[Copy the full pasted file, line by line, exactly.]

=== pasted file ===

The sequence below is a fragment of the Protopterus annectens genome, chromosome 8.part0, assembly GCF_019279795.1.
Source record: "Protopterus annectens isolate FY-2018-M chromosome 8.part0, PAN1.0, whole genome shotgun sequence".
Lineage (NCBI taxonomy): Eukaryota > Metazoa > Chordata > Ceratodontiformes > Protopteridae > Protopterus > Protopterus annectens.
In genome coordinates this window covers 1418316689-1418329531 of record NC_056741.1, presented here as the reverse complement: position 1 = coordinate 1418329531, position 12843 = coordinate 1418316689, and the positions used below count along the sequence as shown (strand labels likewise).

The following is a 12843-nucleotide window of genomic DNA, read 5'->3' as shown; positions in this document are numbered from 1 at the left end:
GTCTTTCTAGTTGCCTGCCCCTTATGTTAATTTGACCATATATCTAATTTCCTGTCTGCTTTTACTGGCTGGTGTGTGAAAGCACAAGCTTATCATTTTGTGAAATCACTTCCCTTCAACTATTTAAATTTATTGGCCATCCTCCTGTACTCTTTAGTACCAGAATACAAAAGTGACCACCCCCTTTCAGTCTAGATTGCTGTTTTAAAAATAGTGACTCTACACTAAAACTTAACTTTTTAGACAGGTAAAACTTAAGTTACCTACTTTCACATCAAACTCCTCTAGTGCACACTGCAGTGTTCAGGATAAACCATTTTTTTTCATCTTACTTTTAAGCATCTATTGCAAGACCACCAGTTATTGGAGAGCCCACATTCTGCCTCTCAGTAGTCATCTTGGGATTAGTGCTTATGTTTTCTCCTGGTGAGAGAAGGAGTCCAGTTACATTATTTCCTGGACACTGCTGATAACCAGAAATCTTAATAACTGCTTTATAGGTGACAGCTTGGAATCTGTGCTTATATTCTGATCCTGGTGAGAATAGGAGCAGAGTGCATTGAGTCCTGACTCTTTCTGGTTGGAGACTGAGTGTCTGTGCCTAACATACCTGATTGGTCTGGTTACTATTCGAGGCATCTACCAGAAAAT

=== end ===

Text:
The sequence below is a fragment of the Protopterus annectens genome, chromosome 8.part0, assembly GCF_019279795.1.
Source record: "Protopterus annectens isolate FY-2018-M chromosome 8.part0, PAN1.0, whole genome shotgun sequence".
Lineage (NCBI taxonomy): Eukaryota > Metazoa > Chordata > Ceratodontiformes > Protopteridae > Protopterus > Protopterus annectens.
In genome coordinates this window covers 1418316689-1418329531 of record NC_056741.1, presented here as the reverse complement: position 1 = coordinate 1418329531, position 12843 = coordinate 1418316689, and the positions used below count along the sequence as shown (strand labels likewise).

The following is a 12843-nucleotide window of genomic DNA, read 5'->3' as shown; positions in this document are numbered from 1 at the left end:
GTCTTTCTAGTTGCCTGCCCCTTATGTTAATTTGACCATATATCTAATTTCCTGTCTGCTTTTACTGGCTGGTGTGTGAAAGCACAAGCTTATCATTTTGTGAAATCACTTCCCTTCAACTATTTAAATTTATTGGCCATCCTCCTGTACTCTTTAGTACCAGAATACAAAAGTGACCACCCCCTTTCAGTCTAGATTGCTGTTTTAAAAATAGTGACTCTACACTAAAACTTAACTTTTTAGACAGGTAAAACTTAAGTTACCTACTTTCACATCAAACTCCTCTAGTGCACACTGCAGTGTTCAGGATAAACCATTTTTTTTCATCTTACTTTTAAGCATCTATTGCAAGACCACCAGTTATTGGAGAGCCCACATTCTGCCTCTCAGTAGTCATCTTGGGATTAGTGCTTATGTTTTCTCCTGGTGAGAGAAGGAGTCCAGTTACATTATTTCCTGGACACTGCTGATAACCAGAAATCTTAATAACTGCTTTATAGGTGACAGCTTGGAATCTGTGCTTATATTCTGATCCTGGTGAGAATAGGAGCAGAGTGCATTGAGTCCTGACTCTTTCTGGTTGGAGACTGAGTGTCTGTGCCTAACATACCTGATTGGTCTGGTTACTATTCGAGGCATCTACCAGAAAAT